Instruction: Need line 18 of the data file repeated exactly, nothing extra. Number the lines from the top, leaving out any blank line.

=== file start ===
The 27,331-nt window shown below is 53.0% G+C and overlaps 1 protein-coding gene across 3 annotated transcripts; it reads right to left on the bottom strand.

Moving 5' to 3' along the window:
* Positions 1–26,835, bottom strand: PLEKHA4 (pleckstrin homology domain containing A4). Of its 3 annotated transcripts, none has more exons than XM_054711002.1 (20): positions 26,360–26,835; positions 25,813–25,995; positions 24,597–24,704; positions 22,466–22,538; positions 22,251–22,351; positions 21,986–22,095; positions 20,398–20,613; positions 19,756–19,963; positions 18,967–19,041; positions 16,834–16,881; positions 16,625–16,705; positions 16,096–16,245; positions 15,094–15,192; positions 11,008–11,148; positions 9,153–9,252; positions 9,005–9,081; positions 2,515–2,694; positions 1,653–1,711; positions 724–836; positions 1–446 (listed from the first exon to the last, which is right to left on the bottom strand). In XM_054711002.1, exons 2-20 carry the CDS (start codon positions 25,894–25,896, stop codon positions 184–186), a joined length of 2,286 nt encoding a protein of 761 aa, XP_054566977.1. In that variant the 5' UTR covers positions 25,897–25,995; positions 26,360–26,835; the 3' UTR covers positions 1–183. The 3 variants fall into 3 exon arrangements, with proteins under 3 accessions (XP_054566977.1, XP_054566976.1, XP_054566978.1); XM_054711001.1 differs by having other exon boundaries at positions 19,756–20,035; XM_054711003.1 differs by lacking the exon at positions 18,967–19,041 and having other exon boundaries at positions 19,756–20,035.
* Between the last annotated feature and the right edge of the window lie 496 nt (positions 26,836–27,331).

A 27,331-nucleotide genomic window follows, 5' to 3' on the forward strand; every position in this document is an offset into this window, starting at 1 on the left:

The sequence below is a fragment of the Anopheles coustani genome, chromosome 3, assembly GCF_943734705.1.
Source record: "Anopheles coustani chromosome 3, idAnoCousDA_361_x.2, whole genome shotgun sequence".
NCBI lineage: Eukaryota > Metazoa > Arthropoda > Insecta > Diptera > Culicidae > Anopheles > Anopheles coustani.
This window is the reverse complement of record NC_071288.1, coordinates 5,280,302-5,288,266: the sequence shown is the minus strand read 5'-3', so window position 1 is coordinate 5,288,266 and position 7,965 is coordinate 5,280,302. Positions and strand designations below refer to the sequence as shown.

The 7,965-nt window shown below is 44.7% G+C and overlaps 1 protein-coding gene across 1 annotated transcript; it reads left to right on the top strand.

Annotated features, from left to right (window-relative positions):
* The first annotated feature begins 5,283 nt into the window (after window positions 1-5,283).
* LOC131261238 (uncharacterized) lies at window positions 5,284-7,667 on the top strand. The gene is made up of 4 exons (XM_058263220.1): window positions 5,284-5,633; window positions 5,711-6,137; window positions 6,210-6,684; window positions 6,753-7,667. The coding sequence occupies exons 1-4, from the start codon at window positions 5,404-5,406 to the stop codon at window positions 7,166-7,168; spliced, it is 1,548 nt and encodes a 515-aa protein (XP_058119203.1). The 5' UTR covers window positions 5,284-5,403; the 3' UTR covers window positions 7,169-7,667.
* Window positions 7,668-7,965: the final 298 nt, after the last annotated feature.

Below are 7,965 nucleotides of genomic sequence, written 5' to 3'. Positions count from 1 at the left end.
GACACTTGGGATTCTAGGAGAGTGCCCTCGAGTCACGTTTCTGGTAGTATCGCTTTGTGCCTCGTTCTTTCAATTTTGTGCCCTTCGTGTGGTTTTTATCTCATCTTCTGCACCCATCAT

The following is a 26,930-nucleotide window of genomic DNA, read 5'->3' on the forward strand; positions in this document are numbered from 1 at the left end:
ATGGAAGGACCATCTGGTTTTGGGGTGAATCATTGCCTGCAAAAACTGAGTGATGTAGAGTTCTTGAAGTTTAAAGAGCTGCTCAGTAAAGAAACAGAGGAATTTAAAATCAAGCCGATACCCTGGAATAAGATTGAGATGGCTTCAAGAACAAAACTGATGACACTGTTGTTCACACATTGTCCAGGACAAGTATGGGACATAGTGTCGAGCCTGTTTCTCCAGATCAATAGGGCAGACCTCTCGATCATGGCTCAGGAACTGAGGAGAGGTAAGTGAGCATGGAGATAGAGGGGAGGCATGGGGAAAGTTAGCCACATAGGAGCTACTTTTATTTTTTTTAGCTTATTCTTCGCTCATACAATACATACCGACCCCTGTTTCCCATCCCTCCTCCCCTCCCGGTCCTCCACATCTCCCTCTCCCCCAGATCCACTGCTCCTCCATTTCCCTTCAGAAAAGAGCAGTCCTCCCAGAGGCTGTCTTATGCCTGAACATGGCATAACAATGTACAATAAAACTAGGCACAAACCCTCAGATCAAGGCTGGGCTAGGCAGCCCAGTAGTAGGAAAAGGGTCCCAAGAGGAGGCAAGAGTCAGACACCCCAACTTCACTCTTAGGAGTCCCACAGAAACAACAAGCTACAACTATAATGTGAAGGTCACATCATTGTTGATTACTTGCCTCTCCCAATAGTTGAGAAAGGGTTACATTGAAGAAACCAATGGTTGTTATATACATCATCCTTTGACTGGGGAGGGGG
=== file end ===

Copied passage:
ATGGAAGGACCATCTGGTTTTGGGGTGAATCATTGCCTGCAAAAACTGAGTGATGTAGAGTTCTTGAAGTTTAAAGAGCTGCTCAGTAAAGAAACAGAGGAATTTAAAATCAAGCCGATACCCTGGAATAAGATTGAGATGGCTTCAAGAACAAAACTGATGACACTGTTGTTCACACATTGTCCAGGACAAGTATGGGACATAGTGTCGAGCCTGTTTCTCCAGATCAATAGGGCAGACCTCTCGATCATGGCTCAGGAACTGAGGAGAGGTAAGTGAGCATGGAGATAGAGGGGAGGCATGGGGAAAGTTAGCCACATAGGAGCTACTTTTATTTTTTTTAGCTTATTCTTCGCTCATACAATACATACCGACCCCTGTTTCCCATCCCTCCTCCCCTCCCGGTCCTCCACATCTCCCTCTCCCCCAGATCCACTGCTCCTCCATTTCCCTTCAGAAAAGAGCAGTCCTCCCAGAGGCTGTCTTATGCCTGAACATGGCATAACAATGTACAATAAAACTAGGCACAAACCCTCAGATCAAGGCTGGGCTAGGCAGCCCAGTAGTAGGAAAAGGGTCCCAAGAGGAGGCAAGAGTCAGACACCCCAACTTCACTCTTAGGAGTCCCACAGAAACAACAAGCTACAACTATAATGTGAAGGTCACATCATTGTTGATTACTTGCCTCTCCCAATAGTTGAGAAAGGGTTACATTGAAGAAACCAATGGTTGTTATATACATCATCCTTTGACTGGGGAGGGGG